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(MT versing)
Gideon's 300 Chosen Men Gideon's Valiant Three Hundred Gideon
Gideon Defeats the Midianites Yahweh Reduces the Number of Gideon's Army
7:1 7:1 7:1 7:1 7:1-3
7:2-3 7:2-3 7:2-3 7:2-3
7:4-8 7:4-8 7:4-8 7:4-8 7:4-8
An Omen of Victory
7:9-14 7:9-14 7:9-14 7:9-12 7:9-11
7:15-18 7:15-18 7:15-18 7:15-18 The Surprise Attack
Confusion of the Enemy 7:16-18
7:19-23 7:19-23 7:19-23 7:19-22 7:19-22
The Pursuit
7:23-25 7:23-25
7:24-25 7:24-25 7:24-25

READING CYCLE THREE (see "Bible Interpretation Seminar")


This is a study guide commentary, which means that you are responsible for your own interpretation of the Bible. Each of us must walk in the light we have. You, the Bible, and the Holy Spirit are priority in interpretation. You must not relinquish this to a commentator.

Read the chapter in one sitting. Identify the subjects. Compare your subject divisions with the five translations above. Paragraphing is not inspired, but it is the key to following the original author's intent, which is the heart of interpretation. Every paragraph has one and only one subject.

  1. First paragraph
  2. Second paragraph
  3. Etc.


  1. YHWH must limit Gideon's army to show His power (cf. Jdgs. 7:2).

  2. Gideon is still afraid and must have yet another sign (cf. Jdgs. 7:9-14).

  3. Judges 7:24-25 shows how geographical places in Canaan, after the invasion of Israel, got their names.

  4. Gideon, like Samson, clearly shows the fallen, frail nature of Israel's judges/deliverers. YHWH's will and Spirit are the true forces behind the historical events. YHWH uses fallen, weak people (i.e., Noah, Jacob, Moses) to accomplish His purposes.


1Then Jerubbaal (that is, Gideon) and all the people who were with him, rose early and camped beside the spring of Harod; and the camp of Midian was on the north side of them by the hill of Moreh in the valley.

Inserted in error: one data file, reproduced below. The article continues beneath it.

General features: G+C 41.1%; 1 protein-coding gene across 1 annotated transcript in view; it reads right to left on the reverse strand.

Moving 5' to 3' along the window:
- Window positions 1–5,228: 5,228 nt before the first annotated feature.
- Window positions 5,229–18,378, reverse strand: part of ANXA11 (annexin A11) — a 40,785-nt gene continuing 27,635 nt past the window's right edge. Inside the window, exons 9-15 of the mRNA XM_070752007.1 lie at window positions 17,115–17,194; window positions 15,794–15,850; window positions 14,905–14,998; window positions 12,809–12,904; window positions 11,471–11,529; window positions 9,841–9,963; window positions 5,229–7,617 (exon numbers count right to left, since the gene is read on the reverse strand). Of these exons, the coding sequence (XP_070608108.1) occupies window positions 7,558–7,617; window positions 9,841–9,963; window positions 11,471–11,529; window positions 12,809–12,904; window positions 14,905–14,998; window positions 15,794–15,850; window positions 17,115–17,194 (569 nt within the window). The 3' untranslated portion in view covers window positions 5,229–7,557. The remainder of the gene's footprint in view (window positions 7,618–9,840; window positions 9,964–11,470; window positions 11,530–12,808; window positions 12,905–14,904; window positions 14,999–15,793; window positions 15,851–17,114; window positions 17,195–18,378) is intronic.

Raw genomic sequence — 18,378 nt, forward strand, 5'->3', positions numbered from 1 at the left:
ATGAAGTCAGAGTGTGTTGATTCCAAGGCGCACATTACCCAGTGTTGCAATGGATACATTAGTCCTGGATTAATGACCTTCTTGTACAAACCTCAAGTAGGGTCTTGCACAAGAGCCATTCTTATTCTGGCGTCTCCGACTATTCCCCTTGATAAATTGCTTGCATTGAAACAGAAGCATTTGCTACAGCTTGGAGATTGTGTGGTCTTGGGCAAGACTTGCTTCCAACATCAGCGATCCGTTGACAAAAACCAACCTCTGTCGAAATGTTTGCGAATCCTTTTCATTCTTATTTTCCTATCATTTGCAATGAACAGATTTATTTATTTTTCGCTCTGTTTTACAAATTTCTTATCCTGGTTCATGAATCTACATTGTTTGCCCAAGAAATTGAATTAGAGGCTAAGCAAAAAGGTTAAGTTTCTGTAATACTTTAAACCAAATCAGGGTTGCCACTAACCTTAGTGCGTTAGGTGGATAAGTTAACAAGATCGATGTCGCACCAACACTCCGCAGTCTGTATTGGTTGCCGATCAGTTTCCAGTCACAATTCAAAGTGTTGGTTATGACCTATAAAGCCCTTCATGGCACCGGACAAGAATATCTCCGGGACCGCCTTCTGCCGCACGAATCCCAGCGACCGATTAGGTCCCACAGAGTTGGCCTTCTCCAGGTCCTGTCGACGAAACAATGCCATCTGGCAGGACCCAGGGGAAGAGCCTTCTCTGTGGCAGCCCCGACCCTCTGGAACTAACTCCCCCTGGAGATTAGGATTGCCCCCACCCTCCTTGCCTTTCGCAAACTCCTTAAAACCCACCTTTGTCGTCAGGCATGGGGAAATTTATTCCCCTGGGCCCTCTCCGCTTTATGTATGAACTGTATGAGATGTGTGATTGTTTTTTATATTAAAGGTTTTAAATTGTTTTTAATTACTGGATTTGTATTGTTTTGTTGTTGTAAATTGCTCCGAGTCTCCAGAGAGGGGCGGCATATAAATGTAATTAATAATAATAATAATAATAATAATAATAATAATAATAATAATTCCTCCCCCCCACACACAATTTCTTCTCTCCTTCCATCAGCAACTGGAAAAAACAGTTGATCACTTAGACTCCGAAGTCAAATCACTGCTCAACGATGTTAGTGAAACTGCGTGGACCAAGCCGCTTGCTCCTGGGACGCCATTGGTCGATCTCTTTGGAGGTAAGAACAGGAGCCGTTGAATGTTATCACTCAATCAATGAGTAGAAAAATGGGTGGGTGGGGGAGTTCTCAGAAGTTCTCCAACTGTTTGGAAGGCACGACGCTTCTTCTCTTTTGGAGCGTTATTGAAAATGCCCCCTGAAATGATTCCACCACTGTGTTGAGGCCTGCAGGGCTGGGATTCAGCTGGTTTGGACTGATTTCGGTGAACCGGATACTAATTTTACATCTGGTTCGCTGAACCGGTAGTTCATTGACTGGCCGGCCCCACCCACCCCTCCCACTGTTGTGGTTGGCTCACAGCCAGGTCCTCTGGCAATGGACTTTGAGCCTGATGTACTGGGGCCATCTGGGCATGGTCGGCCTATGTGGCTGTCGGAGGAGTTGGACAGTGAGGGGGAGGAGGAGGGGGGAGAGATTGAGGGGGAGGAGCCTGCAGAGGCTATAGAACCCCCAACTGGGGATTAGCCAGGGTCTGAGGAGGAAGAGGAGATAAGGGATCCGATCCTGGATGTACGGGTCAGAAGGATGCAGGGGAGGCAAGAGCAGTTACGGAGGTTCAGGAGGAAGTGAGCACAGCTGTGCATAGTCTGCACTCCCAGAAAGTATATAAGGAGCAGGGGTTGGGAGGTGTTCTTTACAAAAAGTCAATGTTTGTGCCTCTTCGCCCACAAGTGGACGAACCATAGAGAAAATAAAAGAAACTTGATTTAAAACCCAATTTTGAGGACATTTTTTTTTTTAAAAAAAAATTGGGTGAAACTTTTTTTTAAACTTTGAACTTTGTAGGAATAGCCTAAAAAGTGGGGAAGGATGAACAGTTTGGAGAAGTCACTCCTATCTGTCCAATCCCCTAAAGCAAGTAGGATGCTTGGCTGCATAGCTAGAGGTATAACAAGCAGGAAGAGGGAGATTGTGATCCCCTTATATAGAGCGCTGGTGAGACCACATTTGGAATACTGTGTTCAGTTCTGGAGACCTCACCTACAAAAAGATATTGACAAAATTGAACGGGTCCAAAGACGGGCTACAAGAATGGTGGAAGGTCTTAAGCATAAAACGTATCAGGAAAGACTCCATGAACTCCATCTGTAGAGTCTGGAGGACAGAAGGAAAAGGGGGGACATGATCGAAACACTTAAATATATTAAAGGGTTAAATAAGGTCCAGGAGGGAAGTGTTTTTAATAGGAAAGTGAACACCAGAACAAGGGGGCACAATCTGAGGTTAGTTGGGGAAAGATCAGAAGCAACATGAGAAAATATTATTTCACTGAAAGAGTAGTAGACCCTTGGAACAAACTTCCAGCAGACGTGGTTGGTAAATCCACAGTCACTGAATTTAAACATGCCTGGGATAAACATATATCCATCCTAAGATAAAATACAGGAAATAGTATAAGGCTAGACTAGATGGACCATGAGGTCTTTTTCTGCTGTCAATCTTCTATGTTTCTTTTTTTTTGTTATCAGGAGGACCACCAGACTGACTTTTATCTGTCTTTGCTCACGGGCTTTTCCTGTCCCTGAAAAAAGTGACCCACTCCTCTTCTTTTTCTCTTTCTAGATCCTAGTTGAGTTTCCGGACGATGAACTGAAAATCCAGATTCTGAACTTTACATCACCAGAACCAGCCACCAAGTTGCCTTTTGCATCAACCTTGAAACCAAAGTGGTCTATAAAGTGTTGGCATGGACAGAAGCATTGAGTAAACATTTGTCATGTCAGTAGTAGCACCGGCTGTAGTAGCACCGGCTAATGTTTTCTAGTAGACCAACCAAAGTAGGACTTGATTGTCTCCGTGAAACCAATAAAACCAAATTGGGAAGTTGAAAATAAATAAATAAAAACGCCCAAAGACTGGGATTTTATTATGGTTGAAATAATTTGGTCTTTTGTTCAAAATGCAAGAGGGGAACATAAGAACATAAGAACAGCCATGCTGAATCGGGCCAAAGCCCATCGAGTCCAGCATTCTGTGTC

7:1 "Jerubbaal (that is, Gideon)" See note at Jdgs. 6:32.

▣ "the spring of Harod" This name (BDB 353) means "trembling" (cf. Jdgs. 7:3). The valley of Jezreel or Esdraelon is the geographical setting.

▣ "Midian" The LXX (Alexandrinus) adds "and Amalek" (from Jdgs. 6:33), both here and 7:12, but LXX (Vaticanus) has only "Amalek" at Jdgs. 7:12.

▣ "the hill of Moreh" This is located to the southeast of Mt. Tabor (see The Macmillan Bible Atlas, p. 15, maps 8, 60).

This is not the same locality as "the oak of Moreh" (Gen. 12:6; Deut. 11:30), which is near Shechem.

The name (BDB 435 II) means "teacher." Trees were sacred sites in the ANE, probably because they identified in-ground water sources.

2The Lord said to Gideon, "The people who are with you are too many for Me to give Midian into their hands, for Israel would become boastful, saying, 'My own power has delivered me.' 3Now therefore come, proclaim in the hearing of the people, saying, 'Whoever is afraid and trembling, let him return and depart from Mount Gilead.'" So 22,000 people returned, but 10,000 remained.

7:2 "The people who are with you are too many" God's ways are not man's way (cf. Isa. 55:6-9)!